The question of crew training and where the time should come from has been raised in The Crew Report before by captains who have shared some divided views. With some believing that crew should be undertaking courses in their own time and others that think owners should allow crew time to do training, the question is; where does the time to train come from?

While both opinions hold disadvantages to either owner or crew, 50m S/Y Silencio believes it has adopted a successful attitude on board where crew are encouraged to go away and undertake training on the yacht’s time. We spoke to Siobhan Wood, relief first mate on board at the time of writing, about why this structure works so well.

First mate Siobhan Wood on board S/Y Silencio. Credit: Luke Sprague

“The great thing about this boat is that it gives the crew time to go away and do their qualifications,” Wood explains. “They are able to go away for longer periods rather than just for the exam so that they have the time to study properly and go and do the courses.” And this is true for all the levels in all the departments; engineering, deck and interior. “If the crew want to do a course and it can fit in with the boat’s schedule, then you are encouraged to go and do it,” Wood adds. “The boat will either be one crewmember down or we will get a relief in.”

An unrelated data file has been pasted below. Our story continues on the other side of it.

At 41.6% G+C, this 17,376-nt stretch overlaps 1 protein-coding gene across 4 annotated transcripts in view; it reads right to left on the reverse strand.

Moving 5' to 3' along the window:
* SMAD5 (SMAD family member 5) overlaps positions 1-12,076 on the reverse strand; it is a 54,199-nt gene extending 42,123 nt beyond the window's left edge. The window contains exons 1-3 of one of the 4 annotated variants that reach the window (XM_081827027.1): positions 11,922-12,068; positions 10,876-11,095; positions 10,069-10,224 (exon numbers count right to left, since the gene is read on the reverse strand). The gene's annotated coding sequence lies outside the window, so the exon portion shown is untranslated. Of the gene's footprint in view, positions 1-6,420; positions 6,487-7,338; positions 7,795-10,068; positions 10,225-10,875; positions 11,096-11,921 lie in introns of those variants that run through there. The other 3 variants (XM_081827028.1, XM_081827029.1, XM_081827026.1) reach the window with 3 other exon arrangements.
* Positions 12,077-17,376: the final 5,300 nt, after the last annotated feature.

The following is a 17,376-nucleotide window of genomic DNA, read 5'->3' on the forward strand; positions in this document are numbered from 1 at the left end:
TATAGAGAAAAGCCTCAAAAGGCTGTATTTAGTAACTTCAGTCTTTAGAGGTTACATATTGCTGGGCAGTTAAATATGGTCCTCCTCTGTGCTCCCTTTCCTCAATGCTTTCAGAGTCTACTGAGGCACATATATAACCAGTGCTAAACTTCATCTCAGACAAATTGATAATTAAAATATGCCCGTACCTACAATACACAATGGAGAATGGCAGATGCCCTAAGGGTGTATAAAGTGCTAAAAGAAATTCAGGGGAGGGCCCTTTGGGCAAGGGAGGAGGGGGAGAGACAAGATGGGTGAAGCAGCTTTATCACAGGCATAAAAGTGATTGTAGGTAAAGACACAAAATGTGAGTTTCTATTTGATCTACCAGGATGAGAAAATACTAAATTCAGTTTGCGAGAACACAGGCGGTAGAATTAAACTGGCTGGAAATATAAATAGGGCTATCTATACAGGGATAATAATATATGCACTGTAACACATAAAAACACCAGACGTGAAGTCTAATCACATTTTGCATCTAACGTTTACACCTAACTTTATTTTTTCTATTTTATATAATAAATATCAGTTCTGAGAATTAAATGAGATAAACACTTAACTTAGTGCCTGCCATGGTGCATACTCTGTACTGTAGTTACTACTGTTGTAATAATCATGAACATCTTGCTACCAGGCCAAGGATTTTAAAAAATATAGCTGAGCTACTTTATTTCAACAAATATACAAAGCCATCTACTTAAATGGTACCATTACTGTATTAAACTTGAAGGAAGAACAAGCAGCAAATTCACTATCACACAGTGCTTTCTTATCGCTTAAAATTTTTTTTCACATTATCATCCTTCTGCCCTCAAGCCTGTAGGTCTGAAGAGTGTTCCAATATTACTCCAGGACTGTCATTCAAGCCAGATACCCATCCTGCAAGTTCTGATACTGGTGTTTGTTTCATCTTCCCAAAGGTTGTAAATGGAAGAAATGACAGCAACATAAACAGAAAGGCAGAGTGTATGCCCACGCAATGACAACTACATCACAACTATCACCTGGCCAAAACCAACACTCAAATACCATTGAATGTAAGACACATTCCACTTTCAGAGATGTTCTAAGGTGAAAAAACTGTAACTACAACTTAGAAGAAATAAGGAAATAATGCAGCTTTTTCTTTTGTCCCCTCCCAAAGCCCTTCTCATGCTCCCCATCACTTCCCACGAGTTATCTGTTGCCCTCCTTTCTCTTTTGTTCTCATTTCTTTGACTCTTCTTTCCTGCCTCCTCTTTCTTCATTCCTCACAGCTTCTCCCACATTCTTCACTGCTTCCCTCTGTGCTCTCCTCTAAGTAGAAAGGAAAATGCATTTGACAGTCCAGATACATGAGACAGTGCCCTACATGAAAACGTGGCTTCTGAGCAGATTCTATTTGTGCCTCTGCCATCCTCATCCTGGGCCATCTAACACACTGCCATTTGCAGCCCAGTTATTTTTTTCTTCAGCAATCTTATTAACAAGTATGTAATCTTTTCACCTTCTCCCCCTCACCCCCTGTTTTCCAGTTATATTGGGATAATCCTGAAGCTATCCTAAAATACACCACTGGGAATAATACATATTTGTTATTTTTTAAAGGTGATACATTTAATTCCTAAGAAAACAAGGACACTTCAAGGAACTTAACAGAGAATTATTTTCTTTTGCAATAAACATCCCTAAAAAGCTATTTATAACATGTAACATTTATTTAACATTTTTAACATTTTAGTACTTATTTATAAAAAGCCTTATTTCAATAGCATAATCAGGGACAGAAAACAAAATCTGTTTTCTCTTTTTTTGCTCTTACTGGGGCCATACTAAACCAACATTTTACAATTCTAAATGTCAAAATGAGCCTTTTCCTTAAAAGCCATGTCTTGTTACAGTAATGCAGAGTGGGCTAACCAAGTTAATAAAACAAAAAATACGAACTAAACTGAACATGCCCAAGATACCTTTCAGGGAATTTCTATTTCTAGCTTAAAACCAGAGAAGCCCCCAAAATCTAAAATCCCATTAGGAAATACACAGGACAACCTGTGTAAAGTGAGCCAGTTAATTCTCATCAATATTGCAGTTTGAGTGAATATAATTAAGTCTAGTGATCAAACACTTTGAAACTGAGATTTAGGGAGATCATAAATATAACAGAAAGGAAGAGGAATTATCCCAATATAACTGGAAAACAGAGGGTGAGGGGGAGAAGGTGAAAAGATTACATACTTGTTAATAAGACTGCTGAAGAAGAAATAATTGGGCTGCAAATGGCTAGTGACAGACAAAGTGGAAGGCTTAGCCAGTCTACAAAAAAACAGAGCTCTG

Wood explains how doing this can be extremely helpful to crewmembers progressing with their career. “The crew benefit from it because they are not rushing off on a one-week holiday to do a course. Instead, you have actually got some time to go and do them and study properly,” she tells us, and adds that it benefits the yacht too by increasing crew longevity; “I think it is such a good concept for a boat because it encourages people to stay.”

“The crew are able to go away for longer periods rather than just for the exam so that they have the time to study properly and go and do the courses." - Siobhan Wood

“You don’t feel like you owe the boat but they are allowing you to do it so you respect the fact that if you were going to leave you want to give them more time,” Wood continues. “So you’re not just going to leave short term as you want to stay longer because you feel that the boat is doing things for you by being on board. You feel like you’re a valued crewmember.”

By allowing crew to take time to gain qualifications and training, yachts are keeping a stable, positive and professional crew; encouraging crew to progress professionally whilst maintaining crew longevity on board. Wood is certain that the concept on board Silencio has created loyal and hardworking team and if this can be adopted across a wider spectrum of yachts, it may start to instill a culture of yachts that truly value their crew and crew that want to stay on board for a long time.